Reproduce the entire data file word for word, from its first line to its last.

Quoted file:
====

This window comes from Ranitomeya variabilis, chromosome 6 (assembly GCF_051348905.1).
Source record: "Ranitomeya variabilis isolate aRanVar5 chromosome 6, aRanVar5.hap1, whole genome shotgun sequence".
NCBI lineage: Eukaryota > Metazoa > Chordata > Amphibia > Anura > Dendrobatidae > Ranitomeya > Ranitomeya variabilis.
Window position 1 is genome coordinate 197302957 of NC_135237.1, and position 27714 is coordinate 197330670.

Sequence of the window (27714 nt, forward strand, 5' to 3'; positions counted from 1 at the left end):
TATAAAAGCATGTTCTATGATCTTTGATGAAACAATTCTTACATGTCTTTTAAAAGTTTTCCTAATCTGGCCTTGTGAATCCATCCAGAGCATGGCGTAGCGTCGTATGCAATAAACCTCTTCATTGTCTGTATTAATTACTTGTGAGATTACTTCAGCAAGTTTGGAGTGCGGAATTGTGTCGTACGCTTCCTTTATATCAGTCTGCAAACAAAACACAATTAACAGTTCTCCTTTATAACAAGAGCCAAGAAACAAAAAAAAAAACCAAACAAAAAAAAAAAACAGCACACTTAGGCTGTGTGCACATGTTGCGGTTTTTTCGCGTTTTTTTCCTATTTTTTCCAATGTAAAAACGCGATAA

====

This window comes from Ranitomeya variabilis, chromosome 6 (assembly GCF_051348905.1).
Source record: "Ranitomeya variabilis isolate aRanVar5 chromosome 6, aRanVar5.hap1, whole genome shotgun sequence".
NCBI lineage: Eukaryota > Metazoa > Chordata > Amphibia > Anura > Dendrobatidae > Ranitomeya > Ranitomeya variabilis.
Window position 1 is genome coordinate 197302957 of NC_135237.1, and position 27714 is coordinate 197330670.

Sequence of the window (27714 nt, forward strand, 5' to 3'; positions counted from 1 at the left end):
TATAAAAGCATGTTCTATGATCTTTGATGAAACAATTCTTACATGTCTTTTAAAAGTTTTCCTAATCTGGCCTTGTGAATCCATCCAGAGCATGGCGTAGCGTCGTATGCAATAAACCTCTTCATTGTCTGTATTAATTACTTGTGAGATTACTTCAGCAAGTTTGGAGTGCGGAATTGTGTCGTACGCTTCCTTTATATCAGTCTGCAAACAAAACACAATTAACAGTTCTCCTTTATAACAAGAGCCAAGAAACAAAAAAAAAAACCAAACAAAAAAAAAAAACAGCACACTTAGGCTGTGTGCACATGTTGCGGTTTTTTCGCGTTTTTTTCCTATTTTTTCCAATGTAAAAACGCGATAA